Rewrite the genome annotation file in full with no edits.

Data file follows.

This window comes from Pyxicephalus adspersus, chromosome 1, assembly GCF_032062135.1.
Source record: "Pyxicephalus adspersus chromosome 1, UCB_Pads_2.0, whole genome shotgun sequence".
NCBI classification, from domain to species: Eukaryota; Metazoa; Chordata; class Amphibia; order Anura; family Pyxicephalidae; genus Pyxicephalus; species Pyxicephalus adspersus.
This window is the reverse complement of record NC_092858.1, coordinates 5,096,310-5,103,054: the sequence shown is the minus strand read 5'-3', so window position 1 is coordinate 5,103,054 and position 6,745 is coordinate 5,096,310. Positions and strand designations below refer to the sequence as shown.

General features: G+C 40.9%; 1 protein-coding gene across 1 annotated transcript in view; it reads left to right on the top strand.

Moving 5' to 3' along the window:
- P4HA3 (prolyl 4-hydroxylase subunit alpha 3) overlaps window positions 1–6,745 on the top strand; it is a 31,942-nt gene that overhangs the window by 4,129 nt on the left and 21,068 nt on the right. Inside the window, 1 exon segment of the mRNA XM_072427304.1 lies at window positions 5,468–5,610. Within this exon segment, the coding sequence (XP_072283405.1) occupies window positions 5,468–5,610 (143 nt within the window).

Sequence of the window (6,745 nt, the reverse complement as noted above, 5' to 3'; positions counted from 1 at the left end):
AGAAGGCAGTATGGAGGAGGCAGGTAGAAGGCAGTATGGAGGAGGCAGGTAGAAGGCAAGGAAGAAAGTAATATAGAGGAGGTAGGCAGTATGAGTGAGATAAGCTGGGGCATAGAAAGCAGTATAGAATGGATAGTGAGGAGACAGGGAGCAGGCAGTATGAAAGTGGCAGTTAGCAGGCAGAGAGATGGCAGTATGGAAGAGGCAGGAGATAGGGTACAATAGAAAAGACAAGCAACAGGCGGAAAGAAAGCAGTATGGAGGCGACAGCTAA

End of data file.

This window comes from Pyxicephalus adspersus, chromosome 1, assembly GCF_032062135.1.
Source record: "Pyxicephalus adspersus chromosome 1, UCB_Pads_2.0, whole genome shotgun sequence".
NCBI classification, from domain to species: Eukaryota; Metazoa; Chordata; class Amphibia; order Anura; family Pyxicephalidae; genus Pyxicephalus; species Pyxicephalus adspersus.
This window is the reverse complement of record NC_092858.1, coordinates 5,096,310-5,103,054: the sequence shown is the minus strand read 5'-3', so window position 1 is coordinate 5,103,054 and position 6,745 is coordinate 5,096,310. Positions and strand designations below refer to the sequence as shown.

General features: G+C 40.9%; 1 protein-coding gene across 1 annotated transcript in view; it reads left to right on the top strand.

Moving 5' to 3' along the window:
- P4HA3 (prolyl 4-hydroxylase subunit alpha 3) overlaps window positions 1–6,745 on the top strand; it is a 31,942-nt gene that overhangs the window by 4,129 nt on the left and 21,068 nt on the right. Inside the window, 1 exon segment of the mRNA XM_072427304.1 lies at window positions 5,468–5,610. Within this exon segment, the coding sequence (XP_072283405.1) occupies window positions 5,468–5,610 (143 nt within the window).

Sequence of the window (6,745 nt, the reverse complement as noted above, 5' to 3'; positions counted from 1 at the left end):
AGAAGGCAGTATGGAGGAGGCAGGTAGAAGGCAGTATGGAGGAGGCAGGTAGAAGGCAAGGAAGAAAGTAATATAGAGGAGGTAGGCAGTATGAGTGAGATAAGCTGGGGCATAGAAAGCAGTATAGAATGGATAGTGAGGAGACAGGGAGCAGGCAGTATGAAAGTGGCAGTTAGCAGGCAGAGAGATGGCAGTATGGAAGAGGCAGGAGATAGGGTACAATAGAAAAGACAAGCAACAGGCGGAAAGAAAGCAGTATGGAGGCGACAGCTAA